Deep fakes became popular in the past years, also thanks to the increasing realism enabled by technological advances. Therefore, we need to reassess human's ability to distinguish between real and synthetic media content. We report the design and results of a perceptual experiment, where a diverse group of subjects has been exposed to synthetic face images produced by state-of-the-art Generative Adversarial Networks (namely, PG-GAN, StyleGAN, StyleGAN2). The results indicate that humans perceive synthetic images generated with the latest technology more real than real images, and feel more confident about their judgement.
Rainer Böhme , University of Innsbruck
Rainer Böhme received his M.A. degree in communication science, economics, and computer science and his Ph.D. degree in computer science from the Technische Universität Dresden, Germany, in 2003 and 2008, respectively. He is a professor of security and privacy in the Department of Computer Science, University of Innsbruck, Austria, where he teaches computer engineering, networking, and information security. He was previously an assistant professor of information systems at the University of Münster, Germany. His research interests include multimedia security, digital forensics, privacy-enhancing technologies, and the economics of information security and privacy. He is an associate editor of IEEE Transactions on Information Forensics and Security.
Humans and drones may form teams with extraordinary capabilities to collaboratively solve tasks in 3D. Supporting systems need to integrate autonomous drone behavior and human- drone interactions. In this talk, our approach and experimental results will be discussed along the two indoor use cases bookshelf scanning and safety distancing. By design, our research takes a distributed system approach and focuses on natural human-drone interaction. We employ off-the-shelf micro drones equipped with on-board cameras and Wi- Fi connectivity. Our experiments indicate that a distributed architecture is feasible, yet vision-based detection results in considerable interaction delays. Finally, an outlook to our most recent work is given that focuses on training a drone with human emotion as feedback.
Karin Anna Hummel , JKU Linz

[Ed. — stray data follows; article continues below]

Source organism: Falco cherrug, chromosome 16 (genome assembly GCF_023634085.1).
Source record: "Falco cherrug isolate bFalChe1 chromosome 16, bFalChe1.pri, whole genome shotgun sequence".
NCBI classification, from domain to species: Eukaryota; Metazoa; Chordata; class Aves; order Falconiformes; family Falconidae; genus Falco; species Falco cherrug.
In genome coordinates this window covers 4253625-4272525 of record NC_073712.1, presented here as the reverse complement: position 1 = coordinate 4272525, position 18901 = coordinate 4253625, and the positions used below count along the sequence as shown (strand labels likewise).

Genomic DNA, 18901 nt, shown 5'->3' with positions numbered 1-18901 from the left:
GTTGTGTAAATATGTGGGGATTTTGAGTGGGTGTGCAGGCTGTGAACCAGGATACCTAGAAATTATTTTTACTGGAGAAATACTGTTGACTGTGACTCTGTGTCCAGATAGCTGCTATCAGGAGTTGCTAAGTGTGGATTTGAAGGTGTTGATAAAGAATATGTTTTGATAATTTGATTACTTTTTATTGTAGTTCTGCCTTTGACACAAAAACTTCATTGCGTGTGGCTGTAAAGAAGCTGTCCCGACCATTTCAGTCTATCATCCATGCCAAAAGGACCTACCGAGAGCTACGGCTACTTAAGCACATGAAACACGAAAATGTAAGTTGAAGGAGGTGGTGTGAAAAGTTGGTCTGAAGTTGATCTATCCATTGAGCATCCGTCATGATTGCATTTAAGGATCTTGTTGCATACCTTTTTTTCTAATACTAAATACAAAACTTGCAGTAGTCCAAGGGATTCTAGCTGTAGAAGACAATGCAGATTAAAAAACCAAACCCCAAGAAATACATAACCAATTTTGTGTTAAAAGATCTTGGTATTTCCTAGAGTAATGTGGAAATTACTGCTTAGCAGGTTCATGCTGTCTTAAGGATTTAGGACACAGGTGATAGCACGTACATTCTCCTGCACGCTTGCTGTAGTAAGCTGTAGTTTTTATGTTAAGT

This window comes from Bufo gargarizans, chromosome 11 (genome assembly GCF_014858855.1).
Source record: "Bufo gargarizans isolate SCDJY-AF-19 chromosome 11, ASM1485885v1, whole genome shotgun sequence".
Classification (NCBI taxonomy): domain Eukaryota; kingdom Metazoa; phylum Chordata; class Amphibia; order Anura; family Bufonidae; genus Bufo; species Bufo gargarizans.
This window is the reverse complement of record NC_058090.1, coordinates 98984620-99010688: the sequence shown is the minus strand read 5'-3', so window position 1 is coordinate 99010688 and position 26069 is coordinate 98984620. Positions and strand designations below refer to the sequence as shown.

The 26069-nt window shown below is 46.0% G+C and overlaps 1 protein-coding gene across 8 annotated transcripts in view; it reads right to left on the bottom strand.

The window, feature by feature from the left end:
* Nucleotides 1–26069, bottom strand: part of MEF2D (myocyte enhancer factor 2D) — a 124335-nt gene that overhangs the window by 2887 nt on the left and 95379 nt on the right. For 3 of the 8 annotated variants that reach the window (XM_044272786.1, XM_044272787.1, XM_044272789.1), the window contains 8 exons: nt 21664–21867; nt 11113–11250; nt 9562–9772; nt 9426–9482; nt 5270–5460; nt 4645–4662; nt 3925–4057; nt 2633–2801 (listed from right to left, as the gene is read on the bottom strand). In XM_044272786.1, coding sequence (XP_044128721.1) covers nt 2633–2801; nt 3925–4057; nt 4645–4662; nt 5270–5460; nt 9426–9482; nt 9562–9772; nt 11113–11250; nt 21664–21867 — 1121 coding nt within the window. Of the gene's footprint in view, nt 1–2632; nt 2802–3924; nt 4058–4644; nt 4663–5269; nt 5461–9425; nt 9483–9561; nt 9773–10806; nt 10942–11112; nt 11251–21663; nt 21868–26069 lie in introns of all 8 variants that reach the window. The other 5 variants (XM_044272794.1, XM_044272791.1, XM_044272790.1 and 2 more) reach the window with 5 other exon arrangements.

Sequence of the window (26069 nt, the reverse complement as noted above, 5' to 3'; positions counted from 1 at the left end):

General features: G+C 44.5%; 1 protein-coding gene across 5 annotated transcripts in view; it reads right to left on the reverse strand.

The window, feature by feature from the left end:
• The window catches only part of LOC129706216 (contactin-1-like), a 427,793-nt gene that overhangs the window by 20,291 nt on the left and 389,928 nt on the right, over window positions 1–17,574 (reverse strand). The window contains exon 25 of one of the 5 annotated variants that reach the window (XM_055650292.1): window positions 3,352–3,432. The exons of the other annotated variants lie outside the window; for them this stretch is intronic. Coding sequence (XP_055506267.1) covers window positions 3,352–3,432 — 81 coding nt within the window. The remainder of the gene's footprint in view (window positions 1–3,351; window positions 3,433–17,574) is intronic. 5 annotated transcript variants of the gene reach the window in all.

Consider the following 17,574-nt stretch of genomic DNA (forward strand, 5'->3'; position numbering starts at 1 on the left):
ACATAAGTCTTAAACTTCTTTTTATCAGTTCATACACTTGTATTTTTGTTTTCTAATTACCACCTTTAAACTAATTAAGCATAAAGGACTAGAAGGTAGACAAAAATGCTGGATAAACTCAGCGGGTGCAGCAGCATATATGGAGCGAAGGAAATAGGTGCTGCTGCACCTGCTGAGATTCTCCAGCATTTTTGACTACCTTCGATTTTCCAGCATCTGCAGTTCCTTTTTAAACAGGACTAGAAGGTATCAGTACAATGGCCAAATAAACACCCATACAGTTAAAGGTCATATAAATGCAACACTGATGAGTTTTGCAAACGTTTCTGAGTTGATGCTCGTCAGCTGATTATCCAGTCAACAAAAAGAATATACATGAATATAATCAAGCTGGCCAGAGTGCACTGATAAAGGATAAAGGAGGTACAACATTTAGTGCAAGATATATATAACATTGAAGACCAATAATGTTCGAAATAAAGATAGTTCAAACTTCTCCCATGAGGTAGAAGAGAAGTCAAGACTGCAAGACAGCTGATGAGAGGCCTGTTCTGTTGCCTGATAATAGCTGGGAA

Karin Anna Hummel is an Associate Professor of Computer Science at JKU Linz, where she works on mobile networked systems and application fields such as networked drones and the IoT. Previously, she was a Marie Curie Fellow at ETH Zurich and a post-doc researcher at University of Vienna. Karin Anna Hummel holds a habilitation from JKU Linz (2017) and a doctoral degree from Vienna University of Technology (2005). She has been part of the organizing committee of numerous workshops and conferences and is the co-chair of the national OCG working group NET-IT. Overall, about 90 publications document her research activities.
Humans in the Digital Age have been a focus in Science and Technology studies, Internet Research, the Sociology of Technology, Digital Anthropology and many other sub- and interdisciplines of the Social Sciences and Humanities for a long time. Simultaneously, Computer Science has for some time now turned to Social Computing, and HCI is celebrating at least its 40th anniversary. With many choices for interdisciplinary configurations available, the reception of concepts and ideas from other fields, however, is still difficult and fraught with misconceptions. How can we find common ground to build sociotechnical futures that we want to live in? The talk looks at interdisciplinary collaboration between computer scientists and scholars from the social sciences and humanities as something that is often difficult, inherently problematic, yet rewarding and worth pursuing.
Katharina Kinder-Kurlanda , University of Klagenfurt
Katharina Kinder-Kurlanda is Professor of Humanities of Digitization at the Digital Age Research Center (D!ARC) at Klagenfurt University. She studied cultural anthropology, computer science and history in Tübingen and Frankfurt in Germany and received her PhD from Lancaster University in the UK in 2009. Before coming to Klagenfurt, she was a team leader at the GESIS – Leibniz Institute for the Social Sciences. She works between disciplines, with the aim of building bridges, especially between the social sciences and computer science. Her research interests are new epistemologies for Big Data, algorithms in everyday life and work, data practices, data ethics and social casual games.